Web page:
Windows 10 DPI scaling and window positioning issues on laptops

If you’re using a Windows 10 laptop at anything other than the default scaling factor for your display, you may encounter an issue where closing the lid causes your window positions and sizes to be forgotten. I discovered this on my MacBook Pro Retina, which I run at 100% scaling (the default is 200%). This may also apply on Windows 8.1, but I haven’t tried it on this hardware.

In Windows 8.1, Microsoft introduced a new model of handling DPI scaling, that allowed different monitors to have different scaling factors. This is useful for situations where you’re running multiple displays of vastly different density, as it’ll make applications appear roughly the same size on all monitors.

However, at least in Windows 10, there’s a problem with this. Windows detects displays when they’re attached, and determines a proper default DPI and applies it. Once that is done, it applies your preferred scaling factor to the display. The problem with this is that closing the lid on a laptop effectively detaches the display, and opening it back up causes redetection. There’ll be no problem if you’re happy with the default scaling factor, but if you’re running a non-default scaling factor, this can cause huge problems. Apps can get stuck in the old scaling factor, windows will be rearranged, and windows will be resized. A workaround for this problem (if you don’t need different DPI for each monitor) is to disable Windows 8.1 DPI scaling, which on 8.1 could have been done by checking the “Let me choose one scaling level for all my displays” checkbox. That checkbox, however, is no longer available in Windows 10, but the registry key that it changed is still available, at HKCU\Control Panel\Desktop\Win8DpiScaling. Change it from 0 to 1, reboot, and now all displays should have the same DPI, and closing your lid won’t change your window layout.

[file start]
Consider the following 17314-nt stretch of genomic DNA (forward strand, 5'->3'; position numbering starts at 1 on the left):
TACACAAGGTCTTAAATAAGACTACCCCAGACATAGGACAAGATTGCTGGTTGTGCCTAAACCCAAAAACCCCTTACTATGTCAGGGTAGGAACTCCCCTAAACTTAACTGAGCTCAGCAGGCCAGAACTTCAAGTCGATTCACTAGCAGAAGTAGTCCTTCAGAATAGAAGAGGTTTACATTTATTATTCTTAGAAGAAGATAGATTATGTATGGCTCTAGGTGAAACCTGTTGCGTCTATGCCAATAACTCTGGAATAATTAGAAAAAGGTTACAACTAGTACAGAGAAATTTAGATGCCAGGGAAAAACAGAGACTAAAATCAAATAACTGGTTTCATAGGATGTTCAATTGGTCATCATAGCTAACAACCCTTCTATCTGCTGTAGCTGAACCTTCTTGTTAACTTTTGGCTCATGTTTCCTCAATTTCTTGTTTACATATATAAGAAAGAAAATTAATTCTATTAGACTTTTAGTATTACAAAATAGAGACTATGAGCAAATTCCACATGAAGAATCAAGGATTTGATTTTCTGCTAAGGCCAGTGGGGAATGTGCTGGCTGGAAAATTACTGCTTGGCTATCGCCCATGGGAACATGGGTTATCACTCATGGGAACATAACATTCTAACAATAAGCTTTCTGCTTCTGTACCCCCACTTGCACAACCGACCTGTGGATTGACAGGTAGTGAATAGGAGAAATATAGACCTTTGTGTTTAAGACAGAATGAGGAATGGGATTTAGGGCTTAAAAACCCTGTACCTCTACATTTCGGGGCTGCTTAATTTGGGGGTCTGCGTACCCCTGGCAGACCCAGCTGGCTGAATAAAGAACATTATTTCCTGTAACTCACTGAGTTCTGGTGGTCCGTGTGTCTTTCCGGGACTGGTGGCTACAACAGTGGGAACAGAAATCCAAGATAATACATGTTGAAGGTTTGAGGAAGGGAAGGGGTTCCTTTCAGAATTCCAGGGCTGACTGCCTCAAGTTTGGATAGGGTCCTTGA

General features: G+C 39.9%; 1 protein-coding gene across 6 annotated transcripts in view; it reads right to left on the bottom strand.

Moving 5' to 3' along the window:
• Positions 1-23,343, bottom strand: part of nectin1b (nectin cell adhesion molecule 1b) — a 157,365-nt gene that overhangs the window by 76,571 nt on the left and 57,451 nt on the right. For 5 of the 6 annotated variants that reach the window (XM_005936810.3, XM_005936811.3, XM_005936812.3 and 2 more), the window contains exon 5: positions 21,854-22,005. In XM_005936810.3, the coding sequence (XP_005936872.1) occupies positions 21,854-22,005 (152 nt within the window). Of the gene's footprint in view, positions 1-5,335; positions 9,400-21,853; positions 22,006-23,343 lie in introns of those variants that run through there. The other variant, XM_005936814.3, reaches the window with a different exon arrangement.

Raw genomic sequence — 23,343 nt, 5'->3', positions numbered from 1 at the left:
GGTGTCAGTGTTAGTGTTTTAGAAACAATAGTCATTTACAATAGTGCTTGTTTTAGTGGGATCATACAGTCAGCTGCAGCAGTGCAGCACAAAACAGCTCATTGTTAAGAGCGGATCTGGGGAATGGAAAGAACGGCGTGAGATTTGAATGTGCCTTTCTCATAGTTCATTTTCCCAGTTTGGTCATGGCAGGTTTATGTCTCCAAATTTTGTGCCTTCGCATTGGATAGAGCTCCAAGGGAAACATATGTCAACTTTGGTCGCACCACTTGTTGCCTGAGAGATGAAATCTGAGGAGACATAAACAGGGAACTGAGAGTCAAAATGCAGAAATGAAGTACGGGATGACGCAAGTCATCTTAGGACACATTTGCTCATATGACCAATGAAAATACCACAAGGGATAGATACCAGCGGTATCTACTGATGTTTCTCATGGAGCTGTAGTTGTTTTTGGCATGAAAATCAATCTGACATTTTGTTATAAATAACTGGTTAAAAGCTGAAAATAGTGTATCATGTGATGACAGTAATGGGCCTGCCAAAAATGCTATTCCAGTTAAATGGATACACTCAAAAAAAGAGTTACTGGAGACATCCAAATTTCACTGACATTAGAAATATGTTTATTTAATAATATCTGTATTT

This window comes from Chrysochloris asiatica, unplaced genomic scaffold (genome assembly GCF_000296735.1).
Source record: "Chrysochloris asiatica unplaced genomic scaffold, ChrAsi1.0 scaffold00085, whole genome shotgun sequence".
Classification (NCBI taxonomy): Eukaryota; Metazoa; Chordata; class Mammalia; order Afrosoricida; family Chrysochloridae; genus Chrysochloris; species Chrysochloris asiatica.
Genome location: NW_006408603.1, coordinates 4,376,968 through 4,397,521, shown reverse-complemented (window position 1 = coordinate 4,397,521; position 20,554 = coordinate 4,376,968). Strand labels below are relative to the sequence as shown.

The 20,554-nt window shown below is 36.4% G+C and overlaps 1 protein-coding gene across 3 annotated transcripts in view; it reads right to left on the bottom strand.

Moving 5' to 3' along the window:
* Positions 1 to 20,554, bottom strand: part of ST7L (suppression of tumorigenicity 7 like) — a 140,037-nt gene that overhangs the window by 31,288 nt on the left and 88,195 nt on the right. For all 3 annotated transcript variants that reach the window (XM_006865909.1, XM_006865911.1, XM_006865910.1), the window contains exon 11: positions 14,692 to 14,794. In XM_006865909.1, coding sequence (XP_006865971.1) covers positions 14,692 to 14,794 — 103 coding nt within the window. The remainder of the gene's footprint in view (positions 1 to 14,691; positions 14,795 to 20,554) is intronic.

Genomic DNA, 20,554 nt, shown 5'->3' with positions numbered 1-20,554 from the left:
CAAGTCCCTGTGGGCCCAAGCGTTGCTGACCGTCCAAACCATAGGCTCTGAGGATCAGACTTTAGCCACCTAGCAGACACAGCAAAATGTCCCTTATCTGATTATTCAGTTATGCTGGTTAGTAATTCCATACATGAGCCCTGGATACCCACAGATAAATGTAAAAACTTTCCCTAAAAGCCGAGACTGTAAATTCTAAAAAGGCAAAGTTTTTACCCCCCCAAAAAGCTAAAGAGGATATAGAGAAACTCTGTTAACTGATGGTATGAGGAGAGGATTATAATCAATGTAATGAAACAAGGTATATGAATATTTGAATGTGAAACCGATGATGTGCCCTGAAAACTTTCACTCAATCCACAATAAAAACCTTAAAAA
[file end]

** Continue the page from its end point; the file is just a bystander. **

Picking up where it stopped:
Obviously, there’s an underlying bug in display detection that Microsoft needs to fix (as the feature that I’ve disabled actually is a useful one). However, for my case, where I’m happy with all displays running at the same scaling factor, the old way of multi-monitor scaling (as used in Windows 98 (the first version with official multi-monitor support) through 8.0) works perfectly fine.

WinBook TW700 first impressions, survival guide

So, Micro Center is selling Windows 8.1 tablets for $60. No, really. That includes a Windows license, a quad core Atom (that’s right, this isn’t even RT), an IPS display, and a friggin’ Office 365 Personal license (even with rights to install on a desktop or laptop)! Now, it does only have 1 GiB RAM, and worse, only 16 GiB of eMMC, so there were corners cut. However, even with those limitations, the price really does seem a bit too good to be true.

Then again, it’s only $60, and Micro Center does take returns (and there are plenty of open box units for $48, although I strongly suggest avoiding those for a couple of reasons), so… I ultimately couldn’t resist (if nothing else, it’ll be a decent device for running the excellent VCDS Volkswagen diagnostic tool by Ross-Tech), and I’m typing this post on it. Continue reading